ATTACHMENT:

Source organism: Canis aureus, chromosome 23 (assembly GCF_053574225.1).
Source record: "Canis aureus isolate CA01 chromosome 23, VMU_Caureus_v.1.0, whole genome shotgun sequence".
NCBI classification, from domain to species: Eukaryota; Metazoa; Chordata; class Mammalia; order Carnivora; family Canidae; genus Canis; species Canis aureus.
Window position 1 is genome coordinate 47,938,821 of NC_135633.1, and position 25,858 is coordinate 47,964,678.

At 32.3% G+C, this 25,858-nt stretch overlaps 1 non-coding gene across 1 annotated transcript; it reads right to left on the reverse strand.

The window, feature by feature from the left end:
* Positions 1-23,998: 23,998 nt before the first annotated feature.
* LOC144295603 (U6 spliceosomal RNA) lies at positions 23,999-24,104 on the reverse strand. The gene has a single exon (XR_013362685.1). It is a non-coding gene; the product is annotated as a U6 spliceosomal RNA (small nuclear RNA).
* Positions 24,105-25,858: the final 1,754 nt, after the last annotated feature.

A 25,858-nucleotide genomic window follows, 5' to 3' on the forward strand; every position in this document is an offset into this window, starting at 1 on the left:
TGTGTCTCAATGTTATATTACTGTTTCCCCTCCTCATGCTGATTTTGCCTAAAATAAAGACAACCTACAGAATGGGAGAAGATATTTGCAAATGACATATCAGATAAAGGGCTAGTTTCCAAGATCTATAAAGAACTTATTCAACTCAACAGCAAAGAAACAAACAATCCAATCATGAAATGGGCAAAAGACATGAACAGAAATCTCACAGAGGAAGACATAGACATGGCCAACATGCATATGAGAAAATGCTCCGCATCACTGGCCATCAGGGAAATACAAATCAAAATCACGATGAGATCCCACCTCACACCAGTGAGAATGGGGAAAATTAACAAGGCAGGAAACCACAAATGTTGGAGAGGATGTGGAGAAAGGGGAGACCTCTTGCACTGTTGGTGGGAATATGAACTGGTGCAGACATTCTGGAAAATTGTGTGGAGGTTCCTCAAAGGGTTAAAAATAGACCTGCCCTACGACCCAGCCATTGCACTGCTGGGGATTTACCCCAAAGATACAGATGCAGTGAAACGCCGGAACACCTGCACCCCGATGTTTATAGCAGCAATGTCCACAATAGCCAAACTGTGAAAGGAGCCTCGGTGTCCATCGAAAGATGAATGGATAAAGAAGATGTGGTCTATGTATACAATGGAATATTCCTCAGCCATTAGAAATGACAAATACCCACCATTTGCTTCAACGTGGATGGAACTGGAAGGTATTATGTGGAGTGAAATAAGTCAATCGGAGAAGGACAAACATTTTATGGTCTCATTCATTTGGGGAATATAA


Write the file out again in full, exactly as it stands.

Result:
Source organism: Canis aureus, chromosome 23 (assembly GCF_053574225.1).
Source record: "Canis aureus isolate CA01 chromosome 23, VMU_Caureus_v.1.0, whole genome shotgun sequence".
NCBI classification, from domain to species: Eukaryota; Metazoa; Chordata; class Mammalia; order Carnivora; family Canidae; genus Canis; species Canis aureus.
Window position 1 is genome coordinate 47,938,821 of NC_135633.1, and position 25,858 is coordinate 47,964,678.

At 32.3% G+C, this 25,858-nt stretch overlaps 1 non-coding gene across 1 annotated transcript; it reads right to left on the reverse strand.

The window, feature by feature from the left end:
* Positions 1-23,998: 23,998 nt before the first annotated feature.
* LOC144295603 (U6 spliceosomal RNA) lies at positions 23,999-24,104 on the reverse strand. The gene has a single exon (XR_013362685.1). It is a non-coding gene; the product is annotated as a U6 spliceosomal RNA (small nuclear RNA).
* Positions 24,105-25,858: the final 1,754 nt, after the last annotated feature.

A 25,858-nucleotide genomic window follows, 5' to 3' on the forward strand; every position in this document is an offset into this window, starting at 1 on the left:
TGTGTCTCAATGTTATATTACTGTTTCCCCTCCTCATGCTGATTTTGCCTAAAATAAAGACAACCTACAGAATGGGAGAAGATATTTGCAAATGACATATCAGATAAAGGGCTAGTTTCCAAGATCTATAAAGAACTTATTCAACTCAACAGCAAAGAAACAAACAATCCAATCATGAAATGGGCAAAAGACATGAACAGAAATCTCACAGAGGAAGACATAGACATGGCCAACATGCATATGAGAAAATGCTCCGCATCACTGGCCATCAGGGAAATACAAATCAAAATCACGATGAGATCCCACCTCACACCAGTGAGAATGGGGAAAATTAACAAGGCAGGAAACCACAAATGTTGGAGAGGATGTGGAGAAAGGGGAGACCTCTTGCACTGTTGGTGGGAATATGAACTGGTGCAGACATTCTGGAAAATTGTGTGGAGGTTCCTCAAAGGGTTAAAAATAGACCTGCCCTACGACCCAGCCATTGCACTGCTGGGGATTTACCCCAAAGATACAGATGCAGTGAAACGCCGGAACACCTGCACCCCGATGTTTATAGCAGCAATGTCCACAATAGCCAAACTGTGAAAGGAGCCTCGGTGTCCATCGAAAGATGAATGGATAAAGAAGATGTGGTCTATGTATACAATGGAATATTCCTCAGCCATTAGAAATGACAAATACCCACCATTTGCTTCAACGTGGATGGAACTGGAAGGTATTATGTGGAGTGAAATAAGTCAATCGGAGAAGGACAAACATTTTATGGTCTCATTCATTTGGGGAATATAA